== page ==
Bartis Law Office, PLLC

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Bartis Law Office, PLLC

What Are Some Of The Most Common Causes Of Amputation Injuries That You See When Clients Come To Your Office?

Trauma-related amputations are what I most commonly see and those stem from motorcycle accidents or motor vehicle accidents. The next type of amputations that I see stem from accidents like forestry accidents, construction accidents, and factory type work. It could be a simple negligence case, a simple motor vehicle-related case, or it may stem from an employer/employee situation where the employer failed to properly train the employee or failed to keep up with safety regulations.

How Do I Know How Much My Amputation Injury Case Or Claim Is Going To Be Worth?

There are so many factors that go into evaluating an amputee case. You will definitely need experts and their reports, life care plans, and documentation to outline the extent of the injury as well as the future care. With amputations, we have to look at the location of the amputation; is it a balance and mobility type assessment or dexterity assessment?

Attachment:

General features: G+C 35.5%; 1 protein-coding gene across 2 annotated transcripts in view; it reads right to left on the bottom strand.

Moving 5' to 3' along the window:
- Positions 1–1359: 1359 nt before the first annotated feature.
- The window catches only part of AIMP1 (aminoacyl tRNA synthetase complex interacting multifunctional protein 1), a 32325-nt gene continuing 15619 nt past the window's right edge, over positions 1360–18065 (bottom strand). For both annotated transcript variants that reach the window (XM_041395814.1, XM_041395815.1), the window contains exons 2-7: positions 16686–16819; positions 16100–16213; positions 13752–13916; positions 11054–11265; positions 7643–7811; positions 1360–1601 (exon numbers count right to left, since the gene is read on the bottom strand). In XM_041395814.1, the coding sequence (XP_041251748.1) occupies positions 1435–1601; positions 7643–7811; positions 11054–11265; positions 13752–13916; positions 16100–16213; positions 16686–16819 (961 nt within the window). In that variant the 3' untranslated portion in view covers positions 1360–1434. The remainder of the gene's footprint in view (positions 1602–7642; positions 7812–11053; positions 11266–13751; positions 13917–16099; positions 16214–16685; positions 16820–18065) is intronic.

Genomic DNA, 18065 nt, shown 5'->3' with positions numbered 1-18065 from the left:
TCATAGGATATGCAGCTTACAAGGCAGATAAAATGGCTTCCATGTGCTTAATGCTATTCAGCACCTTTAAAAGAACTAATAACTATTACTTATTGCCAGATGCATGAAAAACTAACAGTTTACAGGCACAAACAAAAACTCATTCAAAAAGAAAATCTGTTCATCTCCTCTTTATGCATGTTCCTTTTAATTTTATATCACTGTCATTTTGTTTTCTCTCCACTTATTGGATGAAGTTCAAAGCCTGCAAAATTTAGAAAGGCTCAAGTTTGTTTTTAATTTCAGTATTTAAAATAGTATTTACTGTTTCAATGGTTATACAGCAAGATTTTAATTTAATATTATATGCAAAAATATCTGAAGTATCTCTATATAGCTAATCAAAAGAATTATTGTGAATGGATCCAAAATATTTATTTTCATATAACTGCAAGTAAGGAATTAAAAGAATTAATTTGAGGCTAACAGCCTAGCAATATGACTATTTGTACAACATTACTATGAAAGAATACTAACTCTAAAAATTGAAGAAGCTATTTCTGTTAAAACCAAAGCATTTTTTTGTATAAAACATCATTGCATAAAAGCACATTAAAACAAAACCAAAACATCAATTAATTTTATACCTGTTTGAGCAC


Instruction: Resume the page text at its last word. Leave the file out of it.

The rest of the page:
The loss of a lower limb is going to affect someone’s balance and mobility. An upper amputee situation is going to affect dexterity. What options do we have for prosthetics? Are there any expected surgeries in the future? What is the likelihood of infection to the stump? What are the emotional effects on the person? Is there post-traumatic stress disorder? What type of social limitations is this person going to have? Will it affect their marriage or their job? Having the right lawyer, who has handled these types of cases before, reach out to the experts to get all the reports that are necessary will help make a determination of what your amputation injury case is worth.

Do I Still Have A Case If The Accident That Caused My Amputation Was Partially My Fault?

Every single case is going to be assessed by who the parties involved are and who contributed to the accident and the injury. If your liability is determined to be greater than 50%, then that could prohibit a recovery on your part. If it is less than 50%, the insurance adjuster and the lawyers are going to assign a value to the case and then make a determination, based upon the percentage that is assigned, to reduce the overall value of the case. One of the things that you want to look at, if there is partial fault to the case, is pre-existing medical conditions. Did someone have diabetes or poor circulation prior to the injury that required amputation? That is the typical defense that the insurance companies try to use.